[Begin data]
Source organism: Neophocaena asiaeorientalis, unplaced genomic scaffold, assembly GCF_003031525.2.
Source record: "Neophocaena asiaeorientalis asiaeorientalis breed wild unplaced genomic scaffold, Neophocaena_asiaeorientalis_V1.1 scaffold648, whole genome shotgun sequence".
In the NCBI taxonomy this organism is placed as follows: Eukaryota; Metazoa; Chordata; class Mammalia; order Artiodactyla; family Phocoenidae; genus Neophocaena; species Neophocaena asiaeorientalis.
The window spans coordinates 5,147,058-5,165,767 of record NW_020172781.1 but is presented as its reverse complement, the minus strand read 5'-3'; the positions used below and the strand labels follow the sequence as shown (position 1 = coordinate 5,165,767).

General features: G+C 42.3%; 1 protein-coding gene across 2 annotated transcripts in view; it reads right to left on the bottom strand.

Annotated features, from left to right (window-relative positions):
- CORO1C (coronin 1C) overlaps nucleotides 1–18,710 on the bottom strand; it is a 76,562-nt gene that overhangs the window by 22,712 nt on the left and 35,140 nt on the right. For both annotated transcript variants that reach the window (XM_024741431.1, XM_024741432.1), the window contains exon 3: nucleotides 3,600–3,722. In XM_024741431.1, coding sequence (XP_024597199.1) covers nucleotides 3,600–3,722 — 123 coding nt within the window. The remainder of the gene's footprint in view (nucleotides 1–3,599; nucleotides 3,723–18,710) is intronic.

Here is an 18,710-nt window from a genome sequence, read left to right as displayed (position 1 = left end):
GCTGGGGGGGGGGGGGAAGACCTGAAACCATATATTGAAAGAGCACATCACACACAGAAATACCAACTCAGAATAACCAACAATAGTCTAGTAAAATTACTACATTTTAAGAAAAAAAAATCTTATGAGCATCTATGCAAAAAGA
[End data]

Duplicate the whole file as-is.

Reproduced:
Source organism: Neophocaena asiaeorientalis, unplaced genomic scaffold, assembly GCF_003031525.2.
Source record: "Neophocaena asiaeorientalis asiaeorientalis breed wild unplaced genomic scaffold, Neophocaena_asiaeorientalis_V1.1 scaffold648, whole genome shotgun sequence".
In the NCBI taxonomy this organism is placed as follows: Eukaryota; Metazoa; Chordata; class Mammalia; order Artiodactyla; family Phocoenidae; genus Neophocaena; species Neophocaena asiaeorientalis.
The window spans coordinates 5,147,058-5,165,767 of record NW_020172781.1 but is presented as its reverse complement, the minus strand read 5'-3'; the positions used below and the strand labels follow the sequence as shown (position 1 = coordinate 5,165,767).

General features: G+C 42.3%; 1 protein-coding gene across 2 annotated transcripts in view; it reads right to left on the bottom strand.

Annotated features, from left to right (window-relative positions):
- CORO1C (coronin 1C) overlaps nucleotides 1–18,710 on the bottom strand; it is a 76,562-nt gene that overhangs the window by 22,712 nt on the left and 35,140 nt on the right. For both annotated transcript variants that reach the window (XM_024741431.1, XM_024741432.1), the window contains exon 3: nucleotides 3,600–3,722. In XM_024741431.1, coding sequence (XP_024597199.1) covers nucleotides 3,600–3,722 — 123 coding nt within the window. The remainder of the gene's footprint in view (nucleotides 1–3,599; nucleotides 3,723–18,710) is intronic.

Here is an 18,710-nt window from a genome sequence, read left to right as displayed (position 1 = left end):
GCTGGGGGGGGGGGGGAAGACCTGAAACCATATATTGAAAGAGCACATCACACACAGAAATACCAACTCAGAATAACCAACAATAGTCTAGTAAAATTACTACATTTTAAGAAAAAAAAATCTTATGAGCATCTATGCAAAAAGA